Except for use with extremely large and weighty curtains the bulky wooden pole - from which it seems so difficult to divorce the general public - is unnecessary and therefore objectionable. Those interested in art continually have cause to exclaim: "When witt people learn to employ means proportionate to the ends desired!"

A simple brass rod (with the appropriate end-fixtures) purchasable at any first-class hardware-shop or dealer in upholsterers' supplies) is sufficiently strong for almost all domestic uses. If such a rod has to extend over a wide space, such as double or triple windows or a double doorway, a screw hook at the centre will support it and prevent sagging.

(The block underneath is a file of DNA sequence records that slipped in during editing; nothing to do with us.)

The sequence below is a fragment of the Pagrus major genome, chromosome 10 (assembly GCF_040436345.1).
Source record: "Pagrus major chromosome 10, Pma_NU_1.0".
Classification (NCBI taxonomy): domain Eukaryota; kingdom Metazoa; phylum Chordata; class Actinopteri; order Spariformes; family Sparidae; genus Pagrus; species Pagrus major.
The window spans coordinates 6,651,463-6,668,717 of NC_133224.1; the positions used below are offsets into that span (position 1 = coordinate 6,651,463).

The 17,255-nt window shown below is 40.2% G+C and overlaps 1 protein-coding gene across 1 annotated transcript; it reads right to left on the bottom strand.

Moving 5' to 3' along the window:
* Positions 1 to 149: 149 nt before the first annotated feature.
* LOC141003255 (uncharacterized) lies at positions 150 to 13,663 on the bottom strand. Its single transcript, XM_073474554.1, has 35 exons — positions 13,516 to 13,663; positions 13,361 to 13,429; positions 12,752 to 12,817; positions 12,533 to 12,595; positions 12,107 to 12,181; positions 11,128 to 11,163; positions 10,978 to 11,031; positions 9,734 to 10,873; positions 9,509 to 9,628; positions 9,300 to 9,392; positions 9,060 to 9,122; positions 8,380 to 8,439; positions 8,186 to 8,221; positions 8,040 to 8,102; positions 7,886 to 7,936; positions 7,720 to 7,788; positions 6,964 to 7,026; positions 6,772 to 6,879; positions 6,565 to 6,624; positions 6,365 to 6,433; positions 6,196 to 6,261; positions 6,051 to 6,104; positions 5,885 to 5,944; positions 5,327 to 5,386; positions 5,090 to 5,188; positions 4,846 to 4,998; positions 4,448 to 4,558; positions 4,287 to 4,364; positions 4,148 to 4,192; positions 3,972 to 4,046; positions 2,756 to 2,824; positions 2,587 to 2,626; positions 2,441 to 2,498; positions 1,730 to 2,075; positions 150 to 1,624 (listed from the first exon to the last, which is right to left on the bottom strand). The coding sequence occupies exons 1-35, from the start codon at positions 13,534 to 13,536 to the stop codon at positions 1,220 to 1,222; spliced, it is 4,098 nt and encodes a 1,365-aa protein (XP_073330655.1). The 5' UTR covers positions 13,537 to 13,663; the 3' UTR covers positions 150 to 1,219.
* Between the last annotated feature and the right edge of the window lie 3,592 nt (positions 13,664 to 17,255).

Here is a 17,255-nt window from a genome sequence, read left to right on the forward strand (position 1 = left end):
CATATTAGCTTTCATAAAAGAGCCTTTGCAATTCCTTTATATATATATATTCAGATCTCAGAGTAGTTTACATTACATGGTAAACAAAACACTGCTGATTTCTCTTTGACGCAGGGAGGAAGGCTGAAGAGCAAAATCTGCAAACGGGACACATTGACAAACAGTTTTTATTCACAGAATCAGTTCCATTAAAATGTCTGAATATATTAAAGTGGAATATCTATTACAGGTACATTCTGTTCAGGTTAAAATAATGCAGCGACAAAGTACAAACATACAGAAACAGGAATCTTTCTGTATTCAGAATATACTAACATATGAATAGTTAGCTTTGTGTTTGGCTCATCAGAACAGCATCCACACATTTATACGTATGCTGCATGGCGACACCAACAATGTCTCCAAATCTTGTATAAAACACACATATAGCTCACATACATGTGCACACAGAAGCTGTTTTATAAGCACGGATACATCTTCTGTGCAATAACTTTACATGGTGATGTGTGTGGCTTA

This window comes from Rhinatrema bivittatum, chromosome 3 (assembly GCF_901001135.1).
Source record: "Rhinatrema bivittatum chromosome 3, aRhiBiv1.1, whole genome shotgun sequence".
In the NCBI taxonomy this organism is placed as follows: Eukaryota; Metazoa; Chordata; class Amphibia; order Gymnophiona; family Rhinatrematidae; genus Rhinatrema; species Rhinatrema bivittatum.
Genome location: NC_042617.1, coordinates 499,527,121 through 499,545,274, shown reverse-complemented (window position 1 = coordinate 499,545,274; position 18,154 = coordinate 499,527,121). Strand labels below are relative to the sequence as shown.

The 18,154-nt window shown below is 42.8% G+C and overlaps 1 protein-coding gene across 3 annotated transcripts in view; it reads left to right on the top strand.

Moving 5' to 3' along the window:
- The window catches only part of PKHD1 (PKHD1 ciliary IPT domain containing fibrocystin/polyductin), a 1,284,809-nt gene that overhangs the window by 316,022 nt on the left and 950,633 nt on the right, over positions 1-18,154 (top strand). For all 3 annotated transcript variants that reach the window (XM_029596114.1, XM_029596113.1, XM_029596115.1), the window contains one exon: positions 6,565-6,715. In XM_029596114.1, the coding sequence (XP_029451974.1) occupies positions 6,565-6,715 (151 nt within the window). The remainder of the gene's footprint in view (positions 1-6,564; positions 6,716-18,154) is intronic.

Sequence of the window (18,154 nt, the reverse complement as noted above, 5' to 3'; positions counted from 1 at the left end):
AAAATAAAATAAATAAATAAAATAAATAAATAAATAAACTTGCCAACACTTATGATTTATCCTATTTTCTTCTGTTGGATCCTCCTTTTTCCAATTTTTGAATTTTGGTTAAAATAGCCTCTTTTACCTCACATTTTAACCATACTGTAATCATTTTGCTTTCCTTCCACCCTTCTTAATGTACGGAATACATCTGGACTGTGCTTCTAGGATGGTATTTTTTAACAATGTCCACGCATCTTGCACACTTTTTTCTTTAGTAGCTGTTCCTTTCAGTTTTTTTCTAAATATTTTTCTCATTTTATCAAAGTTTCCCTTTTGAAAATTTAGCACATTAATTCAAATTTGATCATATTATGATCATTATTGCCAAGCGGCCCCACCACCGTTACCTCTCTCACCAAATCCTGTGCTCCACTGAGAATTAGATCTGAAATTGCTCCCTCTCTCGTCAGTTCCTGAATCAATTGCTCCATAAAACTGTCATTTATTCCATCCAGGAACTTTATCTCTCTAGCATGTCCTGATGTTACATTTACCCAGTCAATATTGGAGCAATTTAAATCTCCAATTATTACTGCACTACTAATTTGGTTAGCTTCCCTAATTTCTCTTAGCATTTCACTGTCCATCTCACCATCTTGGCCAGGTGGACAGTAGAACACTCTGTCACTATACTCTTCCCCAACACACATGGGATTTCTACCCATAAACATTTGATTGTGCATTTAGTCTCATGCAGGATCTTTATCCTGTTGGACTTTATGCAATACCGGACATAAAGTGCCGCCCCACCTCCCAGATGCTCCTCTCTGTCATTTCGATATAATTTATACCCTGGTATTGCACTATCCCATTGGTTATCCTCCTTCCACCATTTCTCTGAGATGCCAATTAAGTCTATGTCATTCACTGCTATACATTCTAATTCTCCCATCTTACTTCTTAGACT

Where there is a valance this naturally hides the rod and rings. If there is none a heading can be arranged in the case of opaque curtains and the rings fastened on at its lower edge at the back so that the heading projects above the rod and hides it. Thin curtains are often run on the rod with a heading above (Plate 83 A). But - Why worry! The sight of rod and rings seems to disturb some writers, but things of this kind are precisely on a par with the iron tie-rods frankly run across below the arched ceilings of magnificent Italian interiors (Plate 18). Our refinement may sometimes grow too fussy.